The words “geospatial analysis” sound intimidating. But let’s be honest: the ability to look at an organization’s work across the country or around the world is pretty powerful. Despite its pretensions, “geospatial analysis” simply means using maps, graphs and statistics to visualize and understand member and customer behavior across geographic locations and make better business decisions.
Not so intimidating after all, but extremely important—especially if neglected.
Geospatial analysis can tell us where we need to be on the ground for our next membership promotion and where we should host our upcoming conferences and courses.
Just like graphs, maps can give us information about the distribution of our data, comparison between different data, relationship between two or more features in our data and the composition of our data—but at the same time, they show us visually where this data applies.
Associations are dynamic and ever-evolving, so let’s explore how data mapping and geospatial analysis could help ensure their survival.
ALL NEW MARKETS ARE GEOGRAPHIC
All organizations seeking to expand within one state, one country, one region or worldwide need to look at their work geospatially.
Whether or not we are aware of it, all expansion occurs on a map.
Even when we seek to serve a new market of professionals, we find ourselves expanding geographically. Companies often collocate because of the ease of doing business in a place or access to materials and people with skills needed for the development of their product. So serving a new niche of professionals often means opening a market in a new location.
When we create a heatmap of professionals connected to a particular company or set of companies, we see clumps or hotspots of people located within a particular distance from the company’s address (similar to the image below)
And here is where you need geospatial analysis: What happens when the situation changes in a company’s current location?
The company moves.
And the people in that profession follow them. Geospatial analysis will catch this process early. We will see members and customers change their addresses in our databases or see them accessing our website consistently from a new location. In other words, these hotspots will move.
A TALE OF TWO DEPARTMENTS
We might take a lesson from the U.S. State Department and their slowness in visualizing data geospatially. A few years ago in foreign policy circles there were stories that the U.S. State Department was calling for the use of more colorful maps in their briefing documents on Afghanistan. The Secretary of State wanted the Secretary of Defense not “to dominate the conversation by waving his colorful maps and charts in front of everybody.”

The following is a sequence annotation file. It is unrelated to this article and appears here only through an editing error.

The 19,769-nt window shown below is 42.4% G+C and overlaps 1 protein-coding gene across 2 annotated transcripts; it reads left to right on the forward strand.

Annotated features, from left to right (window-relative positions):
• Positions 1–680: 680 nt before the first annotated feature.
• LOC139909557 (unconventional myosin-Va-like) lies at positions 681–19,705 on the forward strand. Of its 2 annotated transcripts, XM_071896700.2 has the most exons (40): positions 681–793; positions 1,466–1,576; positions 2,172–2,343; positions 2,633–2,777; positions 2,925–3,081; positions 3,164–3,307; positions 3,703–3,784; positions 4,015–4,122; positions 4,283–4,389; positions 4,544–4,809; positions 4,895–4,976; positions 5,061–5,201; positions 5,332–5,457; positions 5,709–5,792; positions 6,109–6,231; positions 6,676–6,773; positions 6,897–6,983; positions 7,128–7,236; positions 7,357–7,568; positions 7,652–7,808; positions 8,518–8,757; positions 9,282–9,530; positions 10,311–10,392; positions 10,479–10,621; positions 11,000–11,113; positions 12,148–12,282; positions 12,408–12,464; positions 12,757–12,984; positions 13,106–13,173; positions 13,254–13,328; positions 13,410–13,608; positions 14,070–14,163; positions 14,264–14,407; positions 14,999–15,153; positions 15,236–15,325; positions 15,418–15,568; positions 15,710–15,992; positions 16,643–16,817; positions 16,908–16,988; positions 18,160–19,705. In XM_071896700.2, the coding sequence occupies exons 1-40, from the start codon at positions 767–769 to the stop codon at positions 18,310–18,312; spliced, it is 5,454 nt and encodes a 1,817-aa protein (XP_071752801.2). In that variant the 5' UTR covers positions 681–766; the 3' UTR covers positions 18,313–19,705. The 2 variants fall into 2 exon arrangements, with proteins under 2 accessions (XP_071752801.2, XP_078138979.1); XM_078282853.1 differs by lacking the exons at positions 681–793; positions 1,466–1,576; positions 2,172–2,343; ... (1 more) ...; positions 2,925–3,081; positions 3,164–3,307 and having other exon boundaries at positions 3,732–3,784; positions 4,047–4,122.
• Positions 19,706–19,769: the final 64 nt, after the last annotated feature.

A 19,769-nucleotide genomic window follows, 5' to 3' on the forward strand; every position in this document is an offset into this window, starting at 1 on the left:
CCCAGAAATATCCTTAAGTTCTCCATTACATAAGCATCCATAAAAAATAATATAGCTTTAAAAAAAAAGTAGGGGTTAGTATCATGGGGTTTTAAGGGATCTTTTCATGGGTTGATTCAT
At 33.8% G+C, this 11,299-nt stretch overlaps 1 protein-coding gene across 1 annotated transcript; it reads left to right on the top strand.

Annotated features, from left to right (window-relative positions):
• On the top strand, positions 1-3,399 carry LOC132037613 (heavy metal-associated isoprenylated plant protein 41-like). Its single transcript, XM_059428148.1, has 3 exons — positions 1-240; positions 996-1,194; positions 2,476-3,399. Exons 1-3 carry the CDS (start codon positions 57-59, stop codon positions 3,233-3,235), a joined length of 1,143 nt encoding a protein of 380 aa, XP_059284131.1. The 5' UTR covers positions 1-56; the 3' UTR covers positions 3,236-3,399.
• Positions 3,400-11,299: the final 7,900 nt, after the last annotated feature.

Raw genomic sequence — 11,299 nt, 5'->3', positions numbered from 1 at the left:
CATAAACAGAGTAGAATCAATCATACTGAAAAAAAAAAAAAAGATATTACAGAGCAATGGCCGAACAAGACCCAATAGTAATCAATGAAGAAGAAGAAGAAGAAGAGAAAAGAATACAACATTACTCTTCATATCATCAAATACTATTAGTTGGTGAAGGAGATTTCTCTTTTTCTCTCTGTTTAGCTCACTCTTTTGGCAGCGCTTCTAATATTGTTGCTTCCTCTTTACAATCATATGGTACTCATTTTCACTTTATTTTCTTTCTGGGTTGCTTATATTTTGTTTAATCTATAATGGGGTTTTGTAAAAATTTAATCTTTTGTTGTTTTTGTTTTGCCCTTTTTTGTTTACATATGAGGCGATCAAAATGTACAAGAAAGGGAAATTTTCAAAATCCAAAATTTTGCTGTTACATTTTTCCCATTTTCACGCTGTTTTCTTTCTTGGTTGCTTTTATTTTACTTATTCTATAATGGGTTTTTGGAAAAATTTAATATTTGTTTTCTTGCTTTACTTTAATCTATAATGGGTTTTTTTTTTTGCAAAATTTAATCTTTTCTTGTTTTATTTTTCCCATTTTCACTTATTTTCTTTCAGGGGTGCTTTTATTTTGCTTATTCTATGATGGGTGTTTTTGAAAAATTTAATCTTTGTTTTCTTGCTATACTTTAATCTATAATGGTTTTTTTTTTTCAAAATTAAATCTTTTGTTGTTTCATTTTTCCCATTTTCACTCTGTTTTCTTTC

The State Department learned quickly that colorful maps were not only eye-catching, but also made a great case in a very short amount of time. Richard Holbrooke—then special representative to Afghanistan and Pakistan—specifically noted that no one read the mountains of written reports, “but they all look at the maps and color charts.” It’s too bad that by the time State started using these tools, they had already found themselves losing influence in the discussion.
As associations, we have integrated the color charts into many of our business activities, but we’re still missing the maps. We tend not to look at our membership activities and customer behaviors geospatially. Yes, we all list or count the number of countries where we have members or hold events, but we rarely conduct any kind of geospatial analysis.
When was the last time you made a decision based on a map someone had included in a slide show? Probably never, right?
Well, you should.
Association executives often look at activities in the aggregate—bar and line graphs, pie charts, and worksheets—showing us members’ and customers’ behavior overall. We talk about overall growth, average sales and general attendance, but we are mostly silent on where people are coming from, where they are going, how far they are traveling and how frequently they travel.
When we neglect geospatial analysis, we miss the fact that our members do not live clustered together. The same processes and problems do not affect all of them, or they affect them differently. I’ve written elsewhere about the need for political and country risk analysis when expanding an organization globally, but really this is only one aspect of the members’ world that affects their behavior.
When we take into consideration the member’s local environment, the essence of geospatial analysis, we can better engage and serve him or her.
Associations need to heed the moral of the State Department’s tale and make certain they are not behind the geospatial curve.
If you are interested in geospatial analysis, join us for the Association Data Analytics Brown Bag on October 1, 2019 for a presentation and discussion on the subject with your peers from around the world. Each of our brown bags qualifies as 1 CAE credit.